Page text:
By Sophie Yeo in Cancun
Climate change is exacerbating the civil war in South Sudan, according to the country’s environment minister, Deng Deng Hoc Yai.
He warned that the environmental damage caused by global warming was increasing the suffering that war was already causing in the strife-ridden country, worsening food shortages and building pressure on urban areas.
While most credit the current conflict to ethnic tensions and a dispute between the President and his deputy, the situation in South Sudan adds credence to scientists’ theories that climate change can act as a “threat multiplier”, aggravating the effects of pre-existing violence and triggering further tension, creating security threats in vulnerable countries.
But war can also act as an opportunity for countries to rebuild in a way that will help them to deal with the impacts of climate change, said Haddijatou Jallow, who leads the Environmental Protection Agency in Sierra Leone, another country to have recently experienced a civil war.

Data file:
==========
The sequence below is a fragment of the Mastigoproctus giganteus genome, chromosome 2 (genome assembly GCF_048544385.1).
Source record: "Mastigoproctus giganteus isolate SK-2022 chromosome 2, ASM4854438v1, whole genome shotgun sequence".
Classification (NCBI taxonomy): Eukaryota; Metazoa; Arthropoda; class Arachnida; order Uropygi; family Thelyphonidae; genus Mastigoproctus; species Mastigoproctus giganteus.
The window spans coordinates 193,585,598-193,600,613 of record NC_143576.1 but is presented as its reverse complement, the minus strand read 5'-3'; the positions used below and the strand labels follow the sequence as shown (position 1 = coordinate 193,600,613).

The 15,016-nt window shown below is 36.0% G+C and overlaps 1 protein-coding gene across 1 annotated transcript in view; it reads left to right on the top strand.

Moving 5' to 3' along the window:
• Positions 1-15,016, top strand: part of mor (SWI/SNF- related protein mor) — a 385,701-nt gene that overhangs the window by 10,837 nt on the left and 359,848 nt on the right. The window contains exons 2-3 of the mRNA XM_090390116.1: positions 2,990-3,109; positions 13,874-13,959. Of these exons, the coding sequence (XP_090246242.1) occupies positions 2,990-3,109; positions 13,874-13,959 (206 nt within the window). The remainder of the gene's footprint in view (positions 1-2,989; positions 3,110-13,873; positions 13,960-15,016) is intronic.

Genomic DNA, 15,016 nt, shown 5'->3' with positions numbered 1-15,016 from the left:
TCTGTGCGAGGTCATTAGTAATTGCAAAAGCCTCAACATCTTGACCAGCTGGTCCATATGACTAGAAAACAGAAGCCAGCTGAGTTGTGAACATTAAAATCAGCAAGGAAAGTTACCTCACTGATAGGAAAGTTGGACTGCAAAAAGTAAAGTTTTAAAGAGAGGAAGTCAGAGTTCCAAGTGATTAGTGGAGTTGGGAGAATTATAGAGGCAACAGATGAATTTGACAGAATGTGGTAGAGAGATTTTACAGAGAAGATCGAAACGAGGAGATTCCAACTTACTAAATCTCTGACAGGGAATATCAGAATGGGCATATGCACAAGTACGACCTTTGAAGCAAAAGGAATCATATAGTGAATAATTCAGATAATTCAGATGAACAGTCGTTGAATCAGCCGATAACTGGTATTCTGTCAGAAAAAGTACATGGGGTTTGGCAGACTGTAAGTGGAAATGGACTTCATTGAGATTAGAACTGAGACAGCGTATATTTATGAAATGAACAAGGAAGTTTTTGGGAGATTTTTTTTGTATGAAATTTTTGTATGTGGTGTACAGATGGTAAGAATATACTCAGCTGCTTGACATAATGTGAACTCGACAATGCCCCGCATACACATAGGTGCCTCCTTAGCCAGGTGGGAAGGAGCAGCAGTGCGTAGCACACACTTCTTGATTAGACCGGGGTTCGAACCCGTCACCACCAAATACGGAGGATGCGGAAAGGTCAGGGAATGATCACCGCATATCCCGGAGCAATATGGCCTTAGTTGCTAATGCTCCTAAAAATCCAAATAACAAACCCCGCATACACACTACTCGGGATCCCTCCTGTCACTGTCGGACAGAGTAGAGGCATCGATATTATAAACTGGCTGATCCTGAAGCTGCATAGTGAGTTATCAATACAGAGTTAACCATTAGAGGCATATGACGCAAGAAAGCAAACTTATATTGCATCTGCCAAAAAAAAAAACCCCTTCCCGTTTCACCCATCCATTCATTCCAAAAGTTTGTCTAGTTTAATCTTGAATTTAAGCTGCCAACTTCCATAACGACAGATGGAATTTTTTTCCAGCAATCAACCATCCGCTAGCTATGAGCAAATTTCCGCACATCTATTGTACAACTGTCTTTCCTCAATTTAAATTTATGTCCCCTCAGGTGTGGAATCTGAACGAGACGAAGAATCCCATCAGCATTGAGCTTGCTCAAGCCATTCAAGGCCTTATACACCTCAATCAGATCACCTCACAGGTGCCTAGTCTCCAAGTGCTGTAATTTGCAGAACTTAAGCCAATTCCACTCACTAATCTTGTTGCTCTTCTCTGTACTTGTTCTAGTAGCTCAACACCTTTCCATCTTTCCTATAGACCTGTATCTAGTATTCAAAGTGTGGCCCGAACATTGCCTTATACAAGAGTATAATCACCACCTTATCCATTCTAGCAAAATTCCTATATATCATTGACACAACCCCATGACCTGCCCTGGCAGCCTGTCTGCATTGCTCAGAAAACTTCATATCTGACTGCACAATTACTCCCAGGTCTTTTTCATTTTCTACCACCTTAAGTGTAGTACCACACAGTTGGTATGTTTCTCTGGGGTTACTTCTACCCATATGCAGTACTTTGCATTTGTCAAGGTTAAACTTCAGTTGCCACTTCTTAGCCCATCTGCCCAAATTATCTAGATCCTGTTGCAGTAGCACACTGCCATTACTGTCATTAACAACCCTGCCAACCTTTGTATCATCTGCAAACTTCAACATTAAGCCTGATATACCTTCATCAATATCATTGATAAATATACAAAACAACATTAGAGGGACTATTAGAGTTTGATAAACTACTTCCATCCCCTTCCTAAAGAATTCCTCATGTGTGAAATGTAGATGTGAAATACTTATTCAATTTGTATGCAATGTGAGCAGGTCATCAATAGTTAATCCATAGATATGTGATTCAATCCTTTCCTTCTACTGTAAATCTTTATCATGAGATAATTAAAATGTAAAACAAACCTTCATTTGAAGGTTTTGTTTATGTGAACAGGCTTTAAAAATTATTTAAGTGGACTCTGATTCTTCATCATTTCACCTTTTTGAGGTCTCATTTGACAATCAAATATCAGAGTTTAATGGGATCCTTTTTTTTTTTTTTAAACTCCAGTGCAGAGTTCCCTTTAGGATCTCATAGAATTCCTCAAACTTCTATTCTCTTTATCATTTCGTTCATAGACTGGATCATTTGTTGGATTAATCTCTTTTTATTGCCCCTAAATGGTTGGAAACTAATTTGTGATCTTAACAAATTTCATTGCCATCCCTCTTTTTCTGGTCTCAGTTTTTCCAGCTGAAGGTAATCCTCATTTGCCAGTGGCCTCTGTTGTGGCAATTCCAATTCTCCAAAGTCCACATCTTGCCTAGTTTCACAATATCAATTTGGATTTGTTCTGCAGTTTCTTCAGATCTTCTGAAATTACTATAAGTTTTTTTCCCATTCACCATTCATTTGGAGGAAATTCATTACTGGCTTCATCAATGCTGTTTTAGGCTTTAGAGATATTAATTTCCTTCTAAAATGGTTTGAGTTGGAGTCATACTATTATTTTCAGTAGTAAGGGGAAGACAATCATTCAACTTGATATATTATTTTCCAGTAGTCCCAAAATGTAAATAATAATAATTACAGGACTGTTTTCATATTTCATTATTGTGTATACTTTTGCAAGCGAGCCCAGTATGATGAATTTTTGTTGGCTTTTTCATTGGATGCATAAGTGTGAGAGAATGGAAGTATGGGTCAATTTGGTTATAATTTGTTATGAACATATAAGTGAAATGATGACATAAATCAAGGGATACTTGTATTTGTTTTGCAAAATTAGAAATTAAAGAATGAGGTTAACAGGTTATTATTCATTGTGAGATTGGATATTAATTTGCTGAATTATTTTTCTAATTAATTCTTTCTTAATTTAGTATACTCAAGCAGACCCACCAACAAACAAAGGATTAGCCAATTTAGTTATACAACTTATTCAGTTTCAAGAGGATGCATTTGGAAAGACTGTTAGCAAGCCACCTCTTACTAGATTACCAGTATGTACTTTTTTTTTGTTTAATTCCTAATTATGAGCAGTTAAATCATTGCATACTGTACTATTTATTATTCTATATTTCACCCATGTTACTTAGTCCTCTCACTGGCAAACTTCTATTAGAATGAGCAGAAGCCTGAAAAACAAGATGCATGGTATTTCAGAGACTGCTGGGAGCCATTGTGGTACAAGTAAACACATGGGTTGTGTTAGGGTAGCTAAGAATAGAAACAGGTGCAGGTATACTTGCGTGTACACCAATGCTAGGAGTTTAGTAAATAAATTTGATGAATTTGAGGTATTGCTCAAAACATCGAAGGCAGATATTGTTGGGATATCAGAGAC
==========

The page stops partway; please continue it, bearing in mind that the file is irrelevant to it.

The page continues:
She told RTCC that rebuilding the country almost from scratch after the destruction caused by eleven years of violence had allowed it to embed climate into its constitution, including the 2008 Environment Protection Agency Act.
“What war does, it reduces you to zero, so you have to go back to the drawing board and literally start all over again,” she said.
“Starting all over again, that is an opportunity again to build adaptive measures, mitigation measures, and ensure that you put in mechanisms that will lessen the impacts of climate change.”
She added that climate measures had contributed to the country’s economic boom—a growth of around 17% in 2002, the year in which the civil war ended—although the immediate concerns of the population could still threaten to overshadow the environmental agenda.